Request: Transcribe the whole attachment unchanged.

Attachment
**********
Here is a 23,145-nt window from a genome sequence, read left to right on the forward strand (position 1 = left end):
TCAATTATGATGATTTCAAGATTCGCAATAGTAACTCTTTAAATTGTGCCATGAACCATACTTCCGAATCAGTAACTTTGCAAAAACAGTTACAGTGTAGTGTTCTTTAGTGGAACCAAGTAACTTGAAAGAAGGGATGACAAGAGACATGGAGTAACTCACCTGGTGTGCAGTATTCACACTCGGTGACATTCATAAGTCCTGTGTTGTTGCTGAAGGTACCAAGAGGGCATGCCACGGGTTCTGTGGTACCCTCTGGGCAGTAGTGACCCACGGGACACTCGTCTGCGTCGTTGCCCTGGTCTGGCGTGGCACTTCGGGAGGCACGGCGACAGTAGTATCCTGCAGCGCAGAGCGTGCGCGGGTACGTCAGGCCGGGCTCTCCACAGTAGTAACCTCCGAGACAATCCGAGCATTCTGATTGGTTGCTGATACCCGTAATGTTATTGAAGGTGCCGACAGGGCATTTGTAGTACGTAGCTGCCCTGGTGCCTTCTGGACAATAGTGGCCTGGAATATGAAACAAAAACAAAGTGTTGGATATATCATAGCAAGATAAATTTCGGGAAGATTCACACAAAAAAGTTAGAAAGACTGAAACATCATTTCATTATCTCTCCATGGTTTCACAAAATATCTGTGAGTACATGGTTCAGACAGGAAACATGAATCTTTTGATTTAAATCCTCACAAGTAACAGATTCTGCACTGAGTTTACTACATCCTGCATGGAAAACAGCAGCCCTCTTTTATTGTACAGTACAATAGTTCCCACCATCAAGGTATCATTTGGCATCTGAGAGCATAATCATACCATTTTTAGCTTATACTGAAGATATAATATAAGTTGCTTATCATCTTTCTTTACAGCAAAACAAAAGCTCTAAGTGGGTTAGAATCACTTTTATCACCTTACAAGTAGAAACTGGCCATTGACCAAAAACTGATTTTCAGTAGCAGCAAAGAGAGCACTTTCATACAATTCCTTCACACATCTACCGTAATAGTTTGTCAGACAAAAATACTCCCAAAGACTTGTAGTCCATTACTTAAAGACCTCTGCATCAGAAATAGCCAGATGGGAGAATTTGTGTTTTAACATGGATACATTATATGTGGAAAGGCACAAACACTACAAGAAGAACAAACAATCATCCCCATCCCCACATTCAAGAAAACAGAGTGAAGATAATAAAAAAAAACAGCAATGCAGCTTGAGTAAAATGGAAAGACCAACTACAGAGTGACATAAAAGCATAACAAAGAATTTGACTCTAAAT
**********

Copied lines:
Here is a 23,145-nt window from a genome sequence, read left to right on the forward strand (position 1 = left end):
TCAATTATGATGATTTCAAGATTCGCAATAGTAACTCTTTAAATTGTGCCATGAACCATACTTCCGAATCAGTAACTTTGCAAAAACAGTTACAGTGTAGTGTTCTTTAGTGGAACCAAGTAACTTGAAAGAAGGGATGACAAGAGACATGGAGTAACTCACCTGGTGTGCAGTATTCACACTCGGTGACATTCATAAGTCCTGTGTTGTTGCTGAAGGTACCAAGAGGGCATGCCACGGGTTCTGTGGTACCCTCTGGGCAGTAGTGACCCACGGGACACTCGTCTGCGTCGTTGCCCTGGTCTGGCGTGGCACTTCGGGAGGCACGGCGACAGTAGTATCCTGCAGCGCAGAGCGTGCGCGGGTACGTCAGGCCGGGCTCTCCACAGTAGTAACCTCCGAGACAATCCGAGCATTCTGATTGGTTGCTGATACCCGTAATGTTATTGAAGGTGCCGACAGGGCATTTGTAGTACGTAGCTGCCCTGGTGCCTTCTGGACAATAGTGGCCTGGAATATGAAACAAAAACAAAGTGTTGGATATATCATAGCAAGATAAATTTCGGGAAGATTCACACAAAAAAGTTAGAAAGACTGAAACATCATTTCATTATCTCTCCATGGTTTCACAAAATATCTGTGAGTACATGGTTCAGACAGGAAACATGAATCTTTTGATTTAAATCCTCACAAGTAACAGATTCTGCACTGAGTTTACTACATCCTGCATGGAAAACAGCAGCCCTCTTTTATTGTACAGTACAATAGTTCCCACCATCAAGGTATCATTTGGCATCTGAGAGCATAATCATACCATTTTTAGCTTATACTGAAGATATAATATAAGTTGCTTATCATCTTTCTTTACAGCAAAACAAAAGCTCTAAGTGGGTTAGAATCACTTTTATCACCTTACAAGTAGAAACTGGCCATTGACCAAAAACTGATTTTCAGTAGCAGCAAAGAGAGCACTTTCATACAATTCCTTCACACATCTACCGTAATAGTTTGTCAGACAAAAATACTCCCAAAGACTTGTAGTCCATTACTTAAAGACCTCTGCATCAGAAATAGCCAGATGGGAGAATTTGTGTTTTAACATGGATACATTATATGTGGAAAGGCACAAACACTACAAGAAGAACAAACAATCATCCCCATCCCCACATTCAAGAAAACAGAGTGAAGATAATAAAAAAAAACAGCAATGCAGCTTGAGTAAAATGGAAAGACCAACTACAGAGTGACATAAAAGCATAACAAAGAATTTGACTCTAAAT